Students camp out amid blizzard for free wings

The restaurant gave a year’s worth of free wings to the first 100 people in line this morning.

University of Minnesota freshman Chance Ovik, left, Hamline freshman Derek Lutz, center, and St. Thomas freshman Devin Braatz prepare their campsite on Saturday outside Buffalo Wild Wings.  The three stayed until the new restaurant’s grand Monday morning.

Joe Michaud-Scorza

University of Minnesota freshman Chance Ovik, left, Hamline freshman Derek Lutz, center, and St. Thomas freshman Devin Braatz prepare their campsite on Saturday outside Buffalo Wild Wings. The three stayed until the new restaurant’s grand Monday morning.

Jennifer Bissell

Buffalo Wild Wings Grill and Bar opened its campus location Monday, giving away a yearâÄôs worth of free wings to the first 100 customers.
More than 150 people lined up for the Monday morning deal, with some arriving as early as Friday night, right before the storm that brought 17.1 inches of snow.
âÄúThis was an adventure, thatâÄôs for sure,âÄù said Joe Spitzenberger, one of the first customers in line. âÄúI think itâÄôs funny weâÄôre out there in a tent in the worst storm in a decade. Sounds like a good story for the future and my kids.âÄù
Spitzenberger, along with six other University of Minnesota Phi Sigma Kappa fraternity members and friends, were the first in line for the coupon booklets, which have a coupon for six free wings each week of the year.
âÄúI was expecting to be in a tent the entire weekend by myself,âÄù Spitzenberger said. âÄúThen all my brothers decided to jump in and make it way better.âÄù
Buffalo Wild Wings General Manager Eric Stanton said the restaurant had anticipated up to 300 people to wait in line for the free wings as early as Saturday afternoon, but the weather threw the restaurant a âÄúcurveball.âÄù
âÄúThe roads shut down, buses shut down, any of our staff that could make it in, are in,âÄù Stanton said Saturday night during a staff training event. âÄúThey are troopers outside.âÄù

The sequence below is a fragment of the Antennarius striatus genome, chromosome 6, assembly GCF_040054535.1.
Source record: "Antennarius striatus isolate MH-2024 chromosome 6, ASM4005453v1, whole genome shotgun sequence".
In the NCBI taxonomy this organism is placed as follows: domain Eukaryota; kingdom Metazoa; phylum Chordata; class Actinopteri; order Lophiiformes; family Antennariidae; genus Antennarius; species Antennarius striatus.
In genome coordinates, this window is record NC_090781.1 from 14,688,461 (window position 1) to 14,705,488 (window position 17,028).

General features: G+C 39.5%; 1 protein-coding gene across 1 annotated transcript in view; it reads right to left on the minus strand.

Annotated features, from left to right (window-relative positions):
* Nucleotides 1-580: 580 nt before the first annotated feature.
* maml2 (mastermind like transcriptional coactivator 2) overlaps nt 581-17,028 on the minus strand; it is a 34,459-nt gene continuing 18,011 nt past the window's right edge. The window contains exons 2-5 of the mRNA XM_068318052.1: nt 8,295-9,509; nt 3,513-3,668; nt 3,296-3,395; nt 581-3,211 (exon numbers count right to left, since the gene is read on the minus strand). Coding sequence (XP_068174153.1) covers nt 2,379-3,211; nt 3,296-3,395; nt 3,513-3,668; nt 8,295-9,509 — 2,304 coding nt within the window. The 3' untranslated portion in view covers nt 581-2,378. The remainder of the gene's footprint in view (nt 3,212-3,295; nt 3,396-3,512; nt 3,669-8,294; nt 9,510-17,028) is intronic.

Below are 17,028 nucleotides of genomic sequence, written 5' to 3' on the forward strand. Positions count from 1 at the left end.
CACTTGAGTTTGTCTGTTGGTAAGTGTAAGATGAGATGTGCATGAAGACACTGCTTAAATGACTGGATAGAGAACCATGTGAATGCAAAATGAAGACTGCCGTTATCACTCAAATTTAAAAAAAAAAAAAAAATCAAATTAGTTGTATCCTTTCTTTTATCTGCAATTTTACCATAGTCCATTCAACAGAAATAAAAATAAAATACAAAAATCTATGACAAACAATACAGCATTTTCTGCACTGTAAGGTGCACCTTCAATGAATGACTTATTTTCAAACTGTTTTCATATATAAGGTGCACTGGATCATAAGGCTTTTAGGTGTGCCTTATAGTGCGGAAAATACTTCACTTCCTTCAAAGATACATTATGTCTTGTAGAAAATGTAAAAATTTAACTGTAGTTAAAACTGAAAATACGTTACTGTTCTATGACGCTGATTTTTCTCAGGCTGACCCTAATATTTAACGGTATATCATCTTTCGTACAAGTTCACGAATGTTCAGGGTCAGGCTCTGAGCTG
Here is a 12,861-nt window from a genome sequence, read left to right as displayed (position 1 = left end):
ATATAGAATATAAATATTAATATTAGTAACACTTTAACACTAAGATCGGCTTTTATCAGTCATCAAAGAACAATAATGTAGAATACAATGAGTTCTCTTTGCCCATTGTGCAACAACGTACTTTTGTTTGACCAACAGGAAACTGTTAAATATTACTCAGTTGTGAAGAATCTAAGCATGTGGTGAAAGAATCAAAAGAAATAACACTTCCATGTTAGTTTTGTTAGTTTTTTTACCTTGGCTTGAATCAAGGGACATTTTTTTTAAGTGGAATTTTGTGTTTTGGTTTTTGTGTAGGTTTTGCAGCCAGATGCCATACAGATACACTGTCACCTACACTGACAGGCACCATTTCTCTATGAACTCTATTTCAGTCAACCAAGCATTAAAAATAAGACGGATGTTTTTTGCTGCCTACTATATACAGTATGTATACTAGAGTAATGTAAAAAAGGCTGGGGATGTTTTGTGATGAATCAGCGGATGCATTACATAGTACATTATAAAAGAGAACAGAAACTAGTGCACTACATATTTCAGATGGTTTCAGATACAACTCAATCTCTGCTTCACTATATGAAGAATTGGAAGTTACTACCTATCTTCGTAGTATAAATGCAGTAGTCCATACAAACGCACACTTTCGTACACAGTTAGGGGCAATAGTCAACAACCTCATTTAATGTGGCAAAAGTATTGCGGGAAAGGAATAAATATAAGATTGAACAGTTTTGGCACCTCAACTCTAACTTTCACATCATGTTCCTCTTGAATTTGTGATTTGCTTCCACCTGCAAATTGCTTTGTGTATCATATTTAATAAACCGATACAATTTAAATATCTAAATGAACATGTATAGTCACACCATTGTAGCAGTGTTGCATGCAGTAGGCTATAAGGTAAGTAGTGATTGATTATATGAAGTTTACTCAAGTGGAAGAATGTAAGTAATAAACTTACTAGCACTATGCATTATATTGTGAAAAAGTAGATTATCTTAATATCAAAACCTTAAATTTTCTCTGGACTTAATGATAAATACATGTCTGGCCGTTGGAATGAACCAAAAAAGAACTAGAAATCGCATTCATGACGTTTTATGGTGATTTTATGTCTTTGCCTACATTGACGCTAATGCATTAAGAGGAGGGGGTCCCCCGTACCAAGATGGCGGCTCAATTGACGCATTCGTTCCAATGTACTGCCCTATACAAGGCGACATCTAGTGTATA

âÄúItâÄôs an awesome thing when we have such diehard Buffalo Wild Wings fans,âÄù he said.
Spitzenberger, a longtime Boy Scout, said he originally planned to go camping up north but knew the traffic would make it impossible, so he decided to camp outside the restaurant.
âÄúI ran over to REI on Friday morning and bought a new tent, a whole bunch of camping gear [and] shovels,âÄù he said. âÄúWe got here before any of the snow came.âÄù
The group built a wall of snow to block the wind and tried to stay warm while they played games, studied, drank and watched Netflix. The tent was roughly 30 degrees inside, the group said.
The restaurant gave the campers access to bathrooms, Internet and at least four free meals. The campers estimated that among the seven of them, they ate more than $500 worth of food and 200 wings. Spitzenberger said he spent roughly $500 at REI for the slog.
Shane Kohlmeier, one of the campers in the group, said he was especially looking forward to the restaurant to be open.
âÄúThereâÄôs just not a place like this in Dinkytown,âÄù Kohlmeier said. âÄúThereâÄôs no sports bar in Dinkytown and if you want to bring 20 people to go watch a game somewhere, I guarantee it will be this place.âÄù
Steve Schumacher, a general manager at the Buffalo Wild Wings in Monticello, Minn., who helped out at the event Monday, said he believed as many people arrived for the deal as there was at the recent Duluth opening, despite the weather. However, most people arrived between 3:30 a.m. and 4 a.m. Monday at the Stadium Village opening, which was much later in the weekend than the Duluth opening.
Giving the first 100 customers free wings is a common opening day event for the restaurant chain.
âÄúItâÄôs good to give back to the people who come here,âÄù Schumacher said. âÄúThey sat out there all night. That says something about our company.âÄù